Parasympathetic ocular control - functional subdivisions and circuitry of the avian nucleus of Edinger-Westphal

Anton Reiner, Harvey J. Karten, Paul D.R. Gamlin, Jonathan T. Erichsen

Research output: Contribution to journalReview article

79 Citations (Scopus)

Abstract

The nucleus of Edinger-Westphal (EW), the parasympathetic component of the oculomotor nuclear complex of the midbrain, controls several extraretinal ocular functions via its projection to the ciliary ganglion. Using a highly visual animal, the pigeon, we have identified three anatomically and functionally distinct subdivisions of EW: one controlling pupilloconstriction; one controlling lens curvature (accommodation); and one controlling the smooth muscle of the choroid. We have defined separate central visual pathways that provide bisynaptic retinal input to the first and last of these subdivisions. These pathways may provide the central neural substrate for the pupillary light reflex and for the visual control of blood flow within the choriocapillaris, respectively. Finally, we have found that the cholinergic preganglionic fibers of EW that innervate the ciliary ganglion contain both the neuropeptides substance P and enkephalin. Such information on the transmitters/ 'neuromodulators' used by the EW-ciliary ganglion system may provide insights into the pharmacological control of pupillocnstriction, accommodation and choroidal function.

Original languageEnglish (US)
Pages (from-to)140-145
Number of pages6
JournalTrends in Neurosciences
Volume6
Issue numberC
DOIs
StatePublished - Jan 1 1983
Externally publishedYes

Fingerprint

Parasympathetic Ganglia
Ocular Accommodation
Pupillary Reflex
Cholinergic Fibers
Visual Pathways
Choroid
Enkephalins
Columbidae
Substance P
Mesencephalon
Neuropeptides
Smooth Muscle
Neurotransmitter Agents
Pharmacology
Light
Edinger-Westphal Nucleus

All Science Journal Classification (ASJC) codes

  • Neuroscience(all)

Cite this

Parasympathetic ocular control - functional subdivisions and circuitry of the avian nucleus of Edinger-Westphal. / Reiner, Anton; Karten, Harvey J.; Gamlin, Paul D.R.; Erichsen, Jonathan T.

In: Trends in Neurosciences, Vol. 6, No. C, 01.01.1983, p. 140-145.

Research output: Contribution to journalReview article

Reiner, Anton ; Karten, Harvey J. ; Gamlin, Paul D.R. ; Erichsen, Jonathan T. / Parasympathetic ocular control - functional subdivisions and circuitry of the avian nucleus of Edinger-Westphal. In: Trends in Neurosciences. 1983 ; Vol. 6, No. C. pp. 140-145.
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N2 - The nucleus of Edinger-Westphal (EW), the parasympathetic component of the oculomotor nuclear complex of the midbrain, controls several extraretinal ocular functions via its projection to the ciliary ganglion. Using a highly visual animal, the pigeon, we have identified three anatomically and functionally distinct subdivisions of EW: one controlling pupilloconstriction; one controlling lens curvature (accommodation); and one controlling the smooth muscle of the choroid. We have defined separate central visual pathways that provide bisynaptic retinal input to the first and last of these subdivisions. These pathways may provide the central neural substrate for the pupillary light reflex and for the visual control of blood flow within the choriocapillaris, respectively. Finally, we have found that the cholinergic preganglionic fibers of EW that innervate the ciliary ganglion contain both the neuropeptides substance P and enkephalin. Such information on the transmitters/ 'neuromodulators' used by the EW-ciliary ganglion system may provide insights into the pharmacological control of pupillocnstriction, accommodation and choroidal function.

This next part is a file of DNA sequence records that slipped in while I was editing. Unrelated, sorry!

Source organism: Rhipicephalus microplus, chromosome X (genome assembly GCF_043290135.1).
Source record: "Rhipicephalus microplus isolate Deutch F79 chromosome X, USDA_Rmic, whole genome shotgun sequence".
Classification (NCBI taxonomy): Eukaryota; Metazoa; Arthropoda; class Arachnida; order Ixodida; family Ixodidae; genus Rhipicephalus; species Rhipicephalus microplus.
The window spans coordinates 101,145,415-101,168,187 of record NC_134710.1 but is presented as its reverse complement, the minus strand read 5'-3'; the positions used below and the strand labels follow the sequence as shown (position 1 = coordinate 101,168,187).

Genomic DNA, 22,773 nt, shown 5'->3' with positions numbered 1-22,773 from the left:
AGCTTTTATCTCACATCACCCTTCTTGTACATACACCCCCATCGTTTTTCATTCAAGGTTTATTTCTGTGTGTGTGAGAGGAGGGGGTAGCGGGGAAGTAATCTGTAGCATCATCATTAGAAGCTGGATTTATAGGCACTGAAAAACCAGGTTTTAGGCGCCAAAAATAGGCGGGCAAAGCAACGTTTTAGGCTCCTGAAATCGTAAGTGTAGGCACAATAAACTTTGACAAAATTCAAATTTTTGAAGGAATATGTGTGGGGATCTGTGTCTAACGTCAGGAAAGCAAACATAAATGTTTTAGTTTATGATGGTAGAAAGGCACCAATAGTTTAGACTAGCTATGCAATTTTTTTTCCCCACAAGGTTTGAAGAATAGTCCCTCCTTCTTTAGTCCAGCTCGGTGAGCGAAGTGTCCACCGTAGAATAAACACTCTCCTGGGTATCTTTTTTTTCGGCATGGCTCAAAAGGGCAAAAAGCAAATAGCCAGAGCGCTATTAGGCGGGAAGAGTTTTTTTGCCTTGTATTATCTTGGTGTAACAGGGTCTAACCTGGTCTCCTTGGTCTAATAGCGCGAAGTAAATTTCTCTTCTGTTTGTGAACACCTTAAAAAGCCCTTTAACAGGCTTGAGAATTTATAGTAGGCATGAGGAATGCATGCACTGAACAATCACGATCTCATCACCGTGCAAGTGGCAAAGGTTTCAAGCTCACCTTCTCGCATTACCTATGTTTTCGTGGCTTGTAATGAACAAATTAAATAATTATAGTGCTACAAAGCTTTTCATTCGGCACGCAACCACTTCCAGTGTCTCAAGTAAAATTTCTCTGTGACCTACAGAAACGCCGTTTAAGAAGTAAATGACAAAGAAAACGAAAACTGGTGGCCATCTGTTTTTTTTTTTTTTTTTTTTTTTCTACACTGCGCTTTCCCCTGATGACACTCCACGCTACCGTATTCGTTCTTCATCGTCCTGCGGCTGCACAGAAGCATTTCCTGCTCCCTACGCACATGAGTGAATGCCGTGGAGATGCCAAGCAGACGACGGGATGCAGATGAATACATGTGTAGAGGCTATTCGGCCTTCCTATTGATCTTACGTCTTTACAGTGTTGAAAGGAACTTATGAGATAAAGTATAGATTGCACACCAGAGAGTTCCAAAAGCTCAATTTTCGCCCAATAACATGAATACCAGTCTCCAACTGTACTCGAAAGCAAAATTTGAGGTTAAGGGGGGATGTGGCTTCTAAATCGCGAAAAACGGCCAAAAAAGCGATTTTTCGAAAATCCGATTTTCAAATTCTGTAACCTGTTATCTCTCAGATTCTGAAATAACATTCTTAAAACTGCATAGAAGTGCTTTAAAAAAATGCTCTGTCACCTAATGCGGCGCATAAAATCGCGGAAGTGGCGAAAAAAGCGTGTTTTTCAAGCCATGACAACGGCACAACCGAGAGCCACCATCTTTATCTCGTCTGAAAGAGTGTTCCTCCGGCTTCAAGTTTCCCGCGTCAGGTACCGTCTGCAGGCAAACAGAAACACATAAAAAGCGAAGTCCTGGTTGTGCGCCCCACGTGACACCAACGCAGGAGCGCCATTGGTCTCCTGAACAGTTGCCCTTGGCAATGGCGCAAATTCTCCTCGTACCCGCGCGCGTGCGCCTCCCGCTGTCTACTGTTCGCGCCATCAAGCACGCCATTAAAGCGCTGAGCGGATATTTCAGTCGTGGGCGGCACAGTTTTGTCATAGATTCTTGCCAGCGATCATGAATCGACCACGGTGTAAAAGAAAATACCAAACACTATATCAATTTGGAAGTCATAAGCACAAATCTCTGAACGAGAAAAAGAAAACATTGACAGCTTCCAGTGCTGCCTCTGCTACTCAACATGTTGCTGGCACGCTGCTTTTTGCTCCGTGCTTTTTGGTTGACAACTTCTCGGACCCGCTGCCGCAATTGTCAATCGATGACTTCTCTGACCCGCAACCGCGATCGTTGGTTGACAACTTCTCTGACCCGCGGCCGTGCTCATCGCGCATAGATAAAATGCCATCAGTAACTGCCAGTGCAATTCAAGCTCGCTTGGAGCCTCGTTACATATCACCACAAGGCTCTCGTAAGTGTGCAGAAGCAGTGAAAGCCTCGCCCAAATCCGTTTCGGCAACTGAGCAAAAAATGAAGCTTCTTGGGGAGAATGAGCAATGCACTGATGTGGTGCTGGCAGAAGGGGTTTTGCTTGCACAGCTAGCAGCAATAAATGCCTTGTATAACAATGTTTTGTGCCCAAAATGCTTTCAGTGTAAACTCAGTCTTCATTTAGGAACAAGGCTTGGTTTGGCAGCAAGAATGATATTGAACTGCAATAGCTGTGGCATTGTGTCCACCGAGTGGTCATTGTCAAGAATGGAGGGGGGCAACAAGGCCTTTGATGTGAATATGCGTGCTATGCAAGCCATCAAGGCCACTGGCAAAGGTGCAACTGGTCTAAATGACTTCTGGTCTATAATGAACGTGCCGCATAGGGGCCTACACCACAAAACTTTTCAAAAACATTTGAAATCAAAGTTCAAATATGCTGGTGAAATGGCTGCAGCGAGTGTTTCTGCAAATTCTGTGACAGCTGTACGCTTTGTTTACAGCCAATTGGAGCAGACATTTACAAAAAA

AB - The nucleus of Edinger-Westphal (EW), the parasympathetic component of the oculomotor nuclear complex of the midbrain, controls several extraretinal ocular functions via its projection to the ciliary ganglion. Using a highly visual animal, the pigeon, we have identified three anatomically and functionally distinct subdivisions of EW: one controlling pupilloconstriction; one controlling lens curvature (accommodation); and one controlling the smooth muscle of the choroid. We have defined separate central visual pathways that provide bisynaptic retinal input to the first and last of these subdivisions. These pathways may provide the central neural substrate for the pupillary light reflex and for the visual control of blood flow within the choriocapillaris, respectively. Finally, we have found that the cholinergic preganglionic fibers of EW that innervate the ciliary ganglion contain both the neuropeptides substance P and enkephalin. Such information on the transmitters/ 'neuromodulators' used by the EW-ciliary ganglion system may provide insights into the pharmacological control of pupillocnstriction, accommodation and choroidal function.

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